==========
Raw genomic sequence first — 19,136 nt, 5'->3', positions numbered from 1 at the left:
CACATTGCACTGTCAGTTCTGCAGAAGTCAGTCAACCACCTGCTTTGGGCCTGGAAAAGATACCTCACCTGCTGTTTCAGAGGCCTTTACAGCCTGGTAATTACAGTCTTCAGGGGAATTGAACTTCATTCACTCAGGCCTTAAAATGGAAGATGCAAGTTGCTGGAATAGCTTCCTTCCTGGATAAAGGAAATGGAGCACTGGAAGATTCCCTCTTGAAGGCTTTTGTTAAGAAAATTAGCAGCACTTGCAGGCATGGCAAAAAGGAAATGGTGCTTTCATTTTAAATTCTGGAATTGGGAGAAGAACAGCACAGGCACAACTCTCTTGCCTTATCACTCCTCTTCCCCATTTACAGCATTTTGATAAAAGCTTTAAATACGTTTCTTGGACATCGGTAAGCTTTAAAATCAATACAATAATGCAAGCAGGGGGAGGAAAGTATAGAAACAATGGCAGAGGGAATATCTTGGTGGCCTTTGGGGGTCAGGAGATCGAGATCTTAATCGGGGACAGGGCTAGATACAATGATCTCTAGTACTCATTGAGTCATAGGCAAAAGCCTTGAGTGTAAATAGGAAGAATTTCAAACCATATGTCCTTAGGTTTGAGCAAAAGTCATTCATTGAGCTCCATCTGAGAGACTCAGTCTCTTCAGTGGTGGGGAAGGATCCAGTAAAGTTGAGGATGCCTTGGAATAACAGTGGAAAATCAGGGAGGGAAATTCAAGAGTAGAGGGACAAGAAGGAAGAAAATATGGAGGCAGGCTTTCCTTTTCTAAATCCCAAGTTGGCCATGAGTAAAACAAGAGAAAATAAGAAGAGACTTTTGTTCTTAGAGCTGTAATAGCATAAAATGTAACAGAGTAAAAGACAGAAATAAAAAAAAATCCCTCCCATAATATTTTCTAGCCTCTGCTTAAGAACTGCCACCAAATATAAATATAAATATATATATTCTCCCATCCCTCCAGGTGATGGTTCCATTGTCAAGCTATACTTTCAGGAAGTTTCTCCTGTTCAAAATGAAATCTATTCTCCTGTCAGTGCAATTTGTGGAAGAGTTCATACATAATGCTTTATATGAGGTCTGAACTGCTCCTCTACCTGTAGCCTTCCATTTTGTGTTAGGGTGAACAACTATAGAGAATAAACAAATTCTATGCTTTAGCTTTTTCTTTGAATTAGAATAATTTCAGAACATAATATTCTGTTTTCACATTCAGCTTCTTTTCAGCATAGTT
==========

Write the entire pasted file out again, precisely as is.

Raw genomic sequence first — 19,136 nt, 5'->3', positions numbered from 1 at the left:
CACATTGCACTGTCAGTTCTGCAGAAGTCAGTCAACCACCTGCTTTGGGCCTGGAAAAGATACCTCACCTGCTGTTTCAGAGGCCTTTACAGCCTGGTAATTACAGTCTTCAGGGGAATTGAACTTCATTCACTCAGGCCTTAAAATGGAAGATGCAAGTTGCTGGAATAGCTTCCTTCCTGGATAAAGGAAATGGAGCACTGGAAGATTCCCTCTTGAAGGCTTTTGTTAAGAAAATTAGCAGCACTTGCAGGCATGGCAAAAAGGAAATGGTGCTTTCATTTTAAATTCTGGAATTGGGAGAAGAACAGCACAGGCACAACTCTCTTGCCTTATCACTCCTCTTCCCCATTTACAGCATTTTGATAAAAGCTTTAAATACGTTTCTTGGACATCGGTAAGCTTTAAAATCAATACAATAATGCAAGCAGGGGGAGGAAAGTATAGAAACAATGGCAGAGGGAATATCTTGGTGGCCTTTGGGGGTCAGGAGATCGAGATCTTAATCGGGGACAGGGCTAGATACAATGATCTCTAGTACTCATTGAGTCATAGGCAAAAGCCTTGAGTGTAAATAGGAAGAATTTCAAACCATATGTCCTTAGGTTTGAGCAAAAGTCATTCATTGAGCTCCATCTGAGAGACTCAGTCTCTTCAGTGGTGGGGAAGGATCCAGTAAAGTTGAGGATGCCTTGGAATAACAGTGGAAAATCAGGGAGGGAAATTCAAGAGTAGAGGGACAAGAAGGAAGAAAATATGGAGGCAGGCTTTCCTTTTCTAAATCCCAAGTTGGCCATGAGTAAAACAAGAGAAAATAAGAAGAGACTTTTGTTCTTAGAGCTGTAATAGCATAAAATGTAACAGAGTAAAAGACAGAAATAAAAAAAAATCCCTCCCATAATATTTTCTAGCCTCTGCTTAAGAACTGCCACCAAATATAAATATAAATATATATATTCTCCCATCCCTCCAGGTGATGGTTCCATTGTCAAGCTATACTTTCAGGAAGTTTCTCCTGTTCAAAATGAAATCTATTCTCCTGTCAGTGCAATTTGTGGAAGAGTTCATACATAATGCTTTATATGAGGTCTGAACTGCTCCTCTACCTGTAGCCTTCCATTTTGTGTTAGGGTGAACAACTATAGAGAATAAACAAATTCTATGCTTTAGCTTTTTCTTTGAATTAGAATAATTTCAGAACATAATATTCTGTTTTCACATTCAGCTTCTTTTCAGCATAGTT